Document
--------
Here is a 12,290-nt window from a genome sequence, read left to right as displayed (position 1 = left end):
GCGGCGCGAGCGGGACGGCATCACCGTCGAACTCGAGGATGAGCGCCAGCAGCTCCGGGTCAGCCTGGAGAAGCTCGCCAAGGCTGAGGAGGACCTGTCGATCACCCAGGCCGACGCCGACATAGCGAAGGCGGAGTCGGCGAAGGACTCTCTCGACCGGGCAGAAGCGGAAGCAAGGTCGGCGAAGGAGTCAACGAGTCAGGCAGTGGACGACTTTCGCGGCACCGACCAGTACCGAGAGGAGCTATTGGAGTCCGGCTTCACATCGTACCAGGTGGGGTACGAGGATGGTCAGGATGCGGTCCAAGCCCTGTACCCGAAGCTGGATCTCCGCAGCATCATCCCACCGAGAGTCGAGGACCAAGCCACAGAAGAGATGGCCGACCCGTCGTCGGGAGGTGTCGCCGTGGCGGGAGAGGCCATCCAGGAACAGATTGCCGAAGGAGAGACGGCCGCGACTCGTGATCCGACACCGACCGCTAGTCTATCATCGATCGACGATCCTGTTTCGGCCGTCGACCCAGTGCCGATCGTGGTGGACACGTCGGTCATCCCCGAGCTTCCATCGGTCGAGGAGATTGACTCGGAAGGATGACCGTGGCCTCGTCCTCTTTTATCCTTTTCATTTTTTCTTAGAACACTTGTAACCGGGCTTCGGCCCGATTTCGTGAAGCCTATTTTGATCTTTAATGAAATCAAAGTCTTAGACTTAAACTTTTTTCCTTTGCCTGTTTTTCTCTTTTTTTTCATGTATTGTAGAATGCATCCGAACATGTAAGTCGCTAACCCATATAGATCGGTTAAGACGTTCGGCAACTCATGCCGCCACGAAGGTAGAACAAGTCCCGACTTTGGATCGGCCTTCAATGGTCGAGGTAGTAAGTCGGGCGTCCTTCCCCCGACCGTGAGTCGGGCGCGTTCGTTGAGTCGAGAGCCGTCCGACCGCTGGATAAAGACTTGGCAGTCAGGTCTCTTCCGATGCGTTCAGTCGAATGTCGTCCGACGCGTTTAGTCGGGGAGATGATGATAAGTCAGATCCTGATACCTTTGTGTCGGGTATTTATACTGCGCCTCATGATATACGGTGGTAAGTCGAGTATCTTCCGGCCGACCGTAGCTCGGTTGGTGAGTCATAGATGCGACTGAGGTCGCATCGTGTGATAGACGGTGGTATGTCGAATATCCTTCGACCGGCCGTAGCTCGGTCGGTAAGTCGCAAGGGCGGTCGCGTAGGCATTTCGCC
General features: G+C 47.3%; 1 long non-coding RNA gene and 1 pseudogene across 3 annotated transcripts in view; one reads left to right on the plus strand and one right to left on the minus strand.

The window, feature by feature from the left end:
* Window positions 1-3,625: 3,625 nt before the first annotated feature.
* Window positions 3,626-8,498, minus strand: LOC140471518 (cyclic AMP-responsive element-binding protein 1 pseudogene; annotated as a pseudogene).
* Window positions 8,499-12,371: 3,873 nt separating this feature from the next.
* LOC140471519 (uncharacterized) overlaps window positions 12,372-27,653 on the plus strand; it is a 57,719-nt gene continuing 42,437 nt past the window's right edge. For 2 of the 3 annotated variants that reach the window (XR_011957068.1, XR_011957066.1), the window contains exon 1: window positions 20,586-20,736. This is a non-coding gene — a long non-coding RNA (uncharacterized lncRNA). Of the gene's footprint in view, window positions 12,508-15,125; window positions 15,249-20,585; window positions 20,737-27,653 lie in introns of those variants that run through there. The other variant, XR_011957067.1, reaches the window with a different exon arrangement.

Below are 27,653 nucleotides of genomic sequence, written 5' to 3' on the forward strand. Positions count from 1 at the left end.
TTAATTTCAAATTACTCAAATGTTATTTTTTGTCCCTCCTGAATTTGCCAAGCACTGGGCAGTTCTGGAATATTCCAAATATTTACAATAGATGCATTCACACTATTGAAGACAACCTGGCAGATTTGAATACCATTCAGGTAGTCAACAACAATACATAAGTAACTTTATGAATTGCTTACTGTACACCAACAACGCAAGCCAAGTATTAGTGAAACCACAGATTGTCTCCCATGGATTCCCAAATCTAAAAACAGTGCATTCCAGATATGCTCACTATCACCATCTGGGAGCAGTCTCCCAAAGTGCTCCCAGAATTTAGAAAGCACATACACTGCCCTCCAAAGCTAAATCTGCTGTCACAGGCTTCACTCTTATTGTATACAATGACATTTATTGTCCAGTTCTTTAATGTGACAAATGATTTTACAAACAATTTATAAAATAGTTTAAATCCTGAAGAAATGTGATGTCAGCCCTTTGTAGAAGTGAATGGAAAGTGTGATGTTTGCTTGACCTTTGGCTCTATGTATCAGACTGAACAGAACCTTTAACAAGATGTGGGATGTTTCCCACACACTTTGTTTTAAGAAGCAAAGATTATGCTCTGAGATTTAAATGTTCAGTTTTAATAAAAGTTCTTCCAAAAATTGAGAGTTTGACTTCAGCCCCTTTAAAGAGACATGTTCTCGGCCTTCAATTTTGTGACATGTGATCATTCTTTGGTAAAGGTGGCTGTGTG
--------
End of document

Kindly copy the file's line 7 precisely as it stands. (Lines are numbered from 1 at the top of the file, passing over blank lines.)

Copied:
* Window positions 8,499-12,371: 3,873 nt separating this feature from the next.